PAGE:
by Lisa Watters-Lain, Arizona’s garden gal, Watters Garden Center
Wet dog, funky socks, musty books, and the-ever present smells of teenage boys are sometimes more than a house can bear. Houseplants get a lot of lip service for their air-cleaning properties, but let’s face it, sometimes your home needs something more than their gentle air-purifying effects.
Grocery store sprays can mask unpleasant household odors, but what’s really in all those liquids, and are they toxic or not? Aromatic houseplants may be the healthier way to keep rooms lightly scented.
A living plant in the house guarantees healthier air and a pleasant, mood-enhancing environment. Fragrant houseplants are easily adaptable to their surroundings and readily grow in the same conditions as unscented plants. It’s time to switch those artificial air fresheners for the soul-satisfying natural fragrances of these plants:
Gardenia – The intense fragrance of gardenia blooms elicit strong emotions about this unique flower. Truly an emphatic love-or-hate reaction! If you fall into the gardenia fragrance “love it” category, find a place in your home with at least four hours of bright sunlight each day; a south- or east-facing window is ideal. Keeping humidity levels high around your gardenia will help the glossy dark green foliage to stay healthy, which is key to blossom production. Gardenias also prefer cool nighttime temps, between 50 and 60 degrees, so an Arizona room or back bedroom is a perfect location.
Citrus – A dwarf citrus tree is just what the doctor ordered to chase away winter blues with its sweetly fragrant blossoms followed by vitamin-rich fruit. Choose your favorite dwarf variety and watch it grow to a very manageable 5-foot height. All citruses need direct light of a south-facing window, so you may have to change your light fixtures to a full-spectrum daylight bulb in darker rooms. Roll the plants outdoors during the growing season, and watch them really thrive.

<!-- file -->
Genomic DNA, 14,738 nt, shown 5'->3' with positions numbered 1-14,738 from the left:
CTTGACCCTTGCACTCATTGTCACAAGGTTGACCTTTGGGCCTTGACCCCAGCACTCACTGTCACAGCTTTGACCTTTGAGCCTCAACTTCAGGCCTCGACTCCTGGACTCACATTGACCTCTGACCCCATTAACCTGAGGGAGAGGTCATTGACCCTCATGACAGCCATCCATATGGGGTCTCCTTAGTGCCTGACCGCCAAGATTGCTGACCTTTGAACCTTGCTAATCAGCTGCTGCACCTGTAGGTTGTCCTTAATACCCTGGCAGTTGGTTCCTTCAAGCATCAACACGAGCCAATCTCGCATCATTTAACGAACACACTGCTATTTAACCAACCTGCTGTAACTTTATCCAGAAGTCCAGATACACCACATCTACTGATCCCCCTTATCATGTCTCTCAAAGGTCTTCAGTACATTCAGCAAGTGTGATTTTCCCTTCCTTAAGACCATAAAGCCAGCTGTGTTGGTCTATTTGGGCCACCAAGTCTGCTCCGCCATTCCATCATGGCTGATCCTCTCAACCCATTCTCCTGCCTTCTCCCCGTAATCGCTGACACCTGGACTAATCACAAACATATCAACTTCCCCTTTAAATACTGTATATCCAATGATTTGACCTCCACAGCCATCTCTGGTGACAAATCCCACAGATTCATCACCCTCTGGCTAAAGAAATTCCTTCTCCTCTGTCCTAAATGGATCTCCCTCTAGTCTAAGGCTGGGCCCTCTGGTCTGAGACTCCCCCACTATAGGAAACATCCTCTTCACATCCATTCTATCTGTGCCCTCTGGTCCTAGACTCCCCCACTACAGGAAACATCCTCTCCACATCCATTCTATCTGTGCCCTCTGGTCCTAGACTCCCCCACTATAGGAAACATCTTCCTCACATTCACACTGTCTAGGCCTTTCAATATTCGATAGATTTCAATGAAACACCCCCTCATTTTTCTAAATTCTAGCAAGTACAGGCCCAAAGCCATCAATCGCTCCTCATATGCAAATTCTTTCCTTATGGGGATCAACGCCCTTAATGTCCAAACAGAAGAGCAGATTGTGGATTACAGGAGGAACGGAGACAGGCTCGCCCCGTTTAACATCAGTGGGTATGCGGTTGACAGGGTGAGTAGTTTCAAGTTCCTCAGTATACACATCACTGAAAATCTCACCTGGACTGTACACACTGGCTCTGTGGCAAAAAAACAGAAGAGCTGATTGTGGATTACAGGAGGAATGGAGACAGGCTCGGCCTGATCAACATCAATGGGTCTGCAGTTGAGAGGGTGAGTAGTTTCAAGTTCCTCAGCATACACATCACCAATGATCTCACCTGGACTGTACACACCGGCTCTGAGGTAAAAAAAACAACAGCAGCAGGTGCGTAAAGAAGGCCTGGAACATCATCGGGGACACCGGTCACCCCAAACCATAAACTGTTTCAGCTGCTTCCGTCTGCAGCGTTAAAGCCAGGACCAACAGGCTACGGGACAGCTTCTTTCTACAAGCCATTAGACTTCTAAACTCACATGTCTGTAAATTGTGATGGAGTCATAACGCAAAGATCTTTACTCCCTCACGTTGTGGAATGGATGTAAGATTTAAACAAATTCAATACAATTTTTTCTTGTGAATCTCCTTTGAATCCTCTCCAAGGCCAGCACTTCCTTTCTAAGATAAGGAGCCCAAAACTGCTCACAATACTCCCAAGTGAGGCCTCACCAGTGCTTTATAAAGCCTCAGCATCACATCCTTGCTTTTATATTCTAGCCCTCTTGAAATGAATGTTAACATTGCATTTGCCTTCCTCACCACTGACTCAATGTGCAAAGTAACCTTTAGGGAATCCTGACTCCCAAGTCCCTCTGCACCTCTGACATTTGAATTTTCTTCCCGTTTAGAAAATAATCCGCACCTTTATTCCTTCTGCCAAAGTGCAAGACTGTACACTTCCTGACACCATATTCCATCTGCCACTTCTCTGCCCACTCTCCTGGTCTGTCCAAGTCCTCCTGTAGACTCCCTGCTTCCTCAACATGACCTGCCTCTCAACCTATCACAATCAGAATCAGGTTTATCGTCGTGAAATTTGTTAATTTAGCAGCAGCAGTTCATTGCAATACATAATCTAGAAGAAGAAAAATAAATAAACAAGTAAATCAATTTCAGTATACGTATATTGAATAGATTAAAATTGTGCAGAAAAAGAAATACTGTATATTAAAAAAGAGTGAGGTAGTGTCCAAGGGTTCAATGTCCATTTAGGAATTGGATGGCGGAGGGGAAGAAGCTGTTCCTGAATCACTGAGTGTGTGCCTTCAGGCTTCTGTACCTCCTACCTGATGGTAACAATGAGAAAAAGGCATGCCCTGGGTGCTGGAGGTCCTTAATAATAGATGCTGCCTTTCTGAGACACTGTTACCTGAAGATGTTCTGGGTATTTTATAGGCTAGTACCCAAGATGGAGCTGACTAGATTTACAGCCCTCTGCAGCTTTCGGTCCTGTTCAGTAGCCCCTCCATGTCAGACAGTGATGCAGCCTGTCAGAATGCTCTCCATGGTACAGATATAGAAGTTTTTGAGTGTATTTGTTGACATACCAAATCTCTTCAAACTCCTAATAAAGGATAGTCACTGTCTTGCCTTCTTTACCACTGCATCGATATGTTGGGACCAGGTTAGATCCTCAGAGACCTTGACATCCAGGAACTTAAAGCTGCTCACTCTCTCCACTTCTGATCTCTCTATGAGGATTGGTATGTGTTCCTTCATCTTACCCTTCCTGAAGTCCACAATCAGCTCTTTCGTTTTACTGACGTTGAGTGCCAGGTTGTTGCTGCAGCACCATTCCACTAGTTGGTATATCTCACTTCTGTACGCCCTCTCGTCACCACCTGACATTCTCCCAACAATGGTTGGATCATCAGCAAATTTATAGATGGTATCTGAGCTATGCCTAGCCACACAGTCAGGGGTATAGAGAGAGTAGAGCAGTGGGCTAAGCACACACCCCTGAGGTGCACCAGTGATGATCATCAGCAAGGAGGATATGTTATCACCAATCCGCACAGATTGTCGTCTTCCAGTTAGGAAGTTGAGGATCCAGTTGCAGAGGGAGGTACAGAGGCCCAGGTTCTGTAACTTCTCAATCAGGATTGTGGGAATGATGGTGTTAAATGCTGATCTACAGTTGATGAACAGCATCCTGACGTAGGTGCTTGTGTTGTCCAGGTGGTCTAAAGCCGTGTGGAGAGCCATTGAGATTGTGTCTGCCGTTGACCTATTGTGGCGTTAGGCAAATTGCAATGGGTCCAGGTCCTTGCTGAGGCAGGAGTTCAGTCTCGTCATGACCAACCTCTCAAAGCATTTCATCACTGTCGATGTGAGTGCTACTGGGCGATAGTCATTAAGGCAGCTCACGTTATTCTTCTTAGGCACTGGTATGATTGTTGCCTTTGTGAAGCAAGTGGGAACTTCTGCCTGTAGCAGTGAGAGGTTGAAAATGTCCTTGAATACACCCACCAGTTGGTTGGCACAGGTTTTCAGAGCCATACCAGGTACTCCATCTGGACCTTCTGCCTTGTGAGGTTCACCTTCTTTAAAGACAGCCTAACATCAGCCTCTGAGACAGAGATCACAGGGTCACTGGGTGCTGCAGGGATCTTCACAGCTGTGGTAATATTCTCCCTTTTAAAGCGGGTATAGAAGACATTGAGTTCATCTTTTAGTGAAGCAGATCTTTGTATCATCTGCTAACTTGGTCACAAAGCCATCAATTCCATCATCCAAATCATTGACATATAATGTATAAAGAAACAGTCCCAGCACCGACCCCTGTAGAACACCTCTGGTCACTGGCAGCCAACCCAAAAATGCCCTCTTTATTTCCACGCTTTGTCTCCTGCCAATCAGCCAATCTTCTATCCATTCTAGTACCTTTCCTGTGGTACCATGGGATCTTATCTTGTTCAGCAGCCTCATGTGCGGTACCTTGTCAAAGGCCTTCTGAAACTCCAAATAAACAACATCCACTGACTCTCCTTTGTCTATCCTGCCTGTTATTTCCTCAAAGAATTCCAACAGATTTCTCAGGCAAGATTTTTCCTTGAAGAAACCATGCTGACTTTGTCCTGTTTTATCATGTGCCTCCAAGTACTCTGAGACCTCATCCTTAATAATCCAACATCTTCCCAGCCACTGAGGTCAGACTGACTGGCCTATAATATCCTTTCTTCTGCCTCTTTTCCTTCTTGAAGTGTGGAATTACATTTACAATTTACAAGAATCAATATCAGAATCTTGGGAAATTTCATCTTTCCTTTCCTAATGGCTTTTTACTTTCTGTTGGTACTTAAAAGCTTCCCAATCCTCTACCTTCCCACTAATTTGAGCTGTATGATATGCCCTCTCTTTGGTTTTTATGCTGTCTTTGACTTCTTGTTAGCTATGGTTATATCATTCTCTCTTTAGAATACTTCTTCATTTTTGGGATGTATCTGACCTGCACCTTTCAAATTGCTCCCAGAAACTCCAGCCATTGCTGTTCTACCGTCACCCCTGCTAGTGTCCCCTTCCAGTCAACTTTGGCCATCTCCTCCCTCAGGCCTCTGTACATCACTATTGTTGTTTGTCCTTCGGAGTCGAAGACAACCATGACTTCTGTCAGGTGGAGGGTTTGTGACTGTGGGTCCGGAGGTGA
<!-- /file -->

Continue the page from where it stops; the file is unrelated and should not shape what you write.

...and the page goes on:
Jasmine – Whether trained on a ring like a topiary, trailing from a basket or scrambling up a small trellis, the fragrance of jasmine is utter intoxication. Water jasmines moderately, but provide as much light as possible. Again, a full-spectrum light source may be necessary if you don’t have a spot with the requisite six hours of sun. To trigger blooms in subsequent seasons, the plants need cool evening temperatures. When you see dozens of pink buds form in the autumn, you’ll know sweet-scented days are ahead.
Orchid – Some orchids have more to offer than exotic beauty and long-lasting blooms. Several varieties, like Twinkle and Hawaiian Sunset, are highly fragrant. The Sharry Baby orchid is said to emit a chocolate fragrance. An easy-to-grow orchid that has a strong perfume is the Brassavola nodosa, which is especially sweet in the evening. Other orchids have little or no fragrance, so it’s best to purchase your orchid when it’s in bloom and give it the sniff test. Most people agree that orchid scents are most noticeable in humid conditions, which complements their growing environments.
Scented geranium – Although the foliage of the scented geranium does not emit a detectable fragrance unless the leaves are brushed, bruised or crushed, the resulting aroma is so sublime you’ll find excuses to touch this plant often. An added benefit is that the leaves of scented geraniums are edible; add their volatile oils to enhance flavored sugars, breads and pastries. You can choose from scents like apricot, ginger, nutmeg, pineapple, rose and chocolate mint. Keep a few scented geraniums in the kitchen to give yourself an aromatherapy treatment every day. All scented geraniums grow well outside when the risk of frost is past.
Bridal wreath (Stephanotis) – This plant is most fragrant while the delicate blossoms are attached. Extremely easy to grow, the plant needs only a bit of light and moderate water. Bridal wreath can have a vining habit in the more shaded parts of the house, so provide some support to lift those fragrant flowers nearer to nose height.
Lavender – All herbs have their unique scents that contribute to their culinary and medicinal value, but lavender is in a class unto itself when it comes to fragrance. The spicy, clean fragrance of lavender infuses our favorite scented products from soaps to perfumes, candles and drawer sachets. Best of all, the aroma is just as strong in the foliage as in the flowers, so sparse flowering won’t result in a shortage of the herb’s wonderful perfume. French lavender makes for an exceptional houseplant, as it flowers continuously in bright light. All lavender plants prefer sandy soil and moderate to dry irrigation.
There you have my top choices for fragrant plants in your home. Watters Garden Center is stocked full of these and other fragrant plants, and I enjoy helping local gardeners choose just the right plants for each room in their homes. Check out the 42 Best-Smelling Flowers for your outdoor gardens as well.
Lisa Watters-Lain can be found throughout the week at Watters Garden Center, 1815 W. Iron Springs Road in Prescott, or contacted through www.WattersGardenCenter.com or FB.com/WattersGardenCenter.